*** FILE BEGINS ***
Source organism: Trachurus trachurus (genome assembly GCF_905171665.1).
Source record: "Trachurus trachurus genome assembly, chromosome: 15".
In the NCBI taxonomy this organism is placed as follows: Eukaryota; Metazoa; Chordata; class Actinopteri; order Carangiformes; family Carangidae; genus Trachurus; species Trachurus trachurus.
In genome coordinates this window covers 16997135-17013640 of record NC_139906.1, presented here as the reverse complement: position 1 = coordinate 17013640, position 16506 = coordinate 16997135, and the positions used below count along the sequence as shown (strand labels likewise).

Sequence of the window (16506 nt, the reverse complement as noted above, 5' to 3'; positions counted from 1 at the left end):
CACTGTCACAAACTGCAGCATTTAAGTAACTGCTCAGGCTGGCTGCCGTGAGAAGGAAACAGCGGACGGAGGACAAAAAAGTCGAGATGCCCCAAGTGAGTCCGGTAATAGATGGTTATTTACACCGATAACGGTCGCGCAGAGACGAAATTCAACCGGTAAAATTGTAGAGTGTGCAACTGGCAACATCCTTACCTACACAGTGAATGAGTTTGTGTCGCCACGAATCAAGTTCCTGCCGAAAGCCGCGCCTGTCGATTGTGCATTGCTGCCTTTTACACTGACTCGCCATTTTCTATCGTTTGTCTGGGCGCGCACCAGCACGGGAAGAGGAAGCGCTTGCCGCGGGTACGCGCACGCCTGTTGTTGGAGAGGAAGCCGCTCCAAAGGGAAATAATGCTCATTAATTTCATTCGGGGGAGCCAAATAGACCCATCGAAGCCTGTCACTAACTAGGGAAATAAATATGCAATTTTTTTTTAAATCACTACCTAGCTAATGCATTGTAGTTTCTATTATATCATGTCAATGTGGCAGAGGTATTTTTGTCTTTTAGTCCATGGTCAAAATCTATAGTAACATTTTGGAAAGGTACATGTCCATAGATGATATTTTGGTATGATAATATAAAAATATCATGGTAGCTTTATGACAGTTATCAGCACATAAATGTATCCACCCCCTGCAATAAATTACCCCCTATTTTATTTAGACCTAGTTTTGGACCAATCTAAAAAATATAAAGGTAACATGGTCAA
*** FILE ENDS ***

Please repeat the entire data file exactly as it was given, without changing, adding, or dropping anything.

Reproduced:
Source organism: Trachurus trachurus (genome assembly GCF_905171665.1).
Source record: "Trachurus trachurus genome assembly, chromosome: 15".
In the NCBI taxonomy this organism is placed as follows: Eukaryota; Metazoa; Chordata; class Actinopteri; order Carangiformes; family Carangidae; genus Trachurus; species Trachurus trachurus.
In genome coordinates this window covers 16997135-17013640 of record NC_139906.1, presented here as the reverse complement: position 1 = coordinate 17013640, position 16506 = coordinate 16997135, and the positions used below count along the sequence as shown (strand labels likewise).

Sequence of the window (16506 nt, the reverse complement as noted above, 5' to 3'; positions counted from 1 at the left end):
CACTGTCACAAACTGCAGCATTTAAGTAACTGCTCAGGCTGGCTGCCGTGAGAAGGAAACAGCGGACGGAGGACAAAAAAGTCGAGATGCCCCAAGTGAGTCCGGTAATAGATGGTTATTTACACCGATAACGGTCGCGCAGAGACGAAATTCAACCGGTAAAATTGTAGAGTGTGCAACTGGCAACATCCTTACCTACACAGTGAATGAGTTTGTGTCGCCACGAATCAAGTTCCTGCCGAAAGCCGCGCCTGTCGATTGTGCATTGCTGCCTTTTACACTGACTCGCCATTTTCTATCGTTTGTCTGGGCGCGCACCAGCACGGGAAGAGGAAGCGCTTGCCGCGGGTACGCGCACGCCTGTTGTTGGAGAGGAAGCCGCTCCAAAGGGAAATAATGCTCATTAATTTCATTCGGGGGAGCCAAATAGACCCATCGAAGCCTGTCACTAACTAGGGAAATAAATATGCAATTTTTTTTTAAATCACTACCTAGCTAATGCATTGTAGTTTCTATTATATCATGTCAATGTGGCAGAGGTATTTTTGTCTTTTAGTCCATGGTCAAAATCTATAGTAACATTTTGGAAAGGTACATGTCCATAGATGATATTTTGGTATGATAATATAAAAATATCATGGTAGCTTTATGACAGTTATCAGCACATAAATGTATCCACCCCCTGCAATAAATTACCCCCTATTTTATTTAGACCTAGTTTTGGACCAATCTAAAAAATATAAAGGTAACATGGTCAA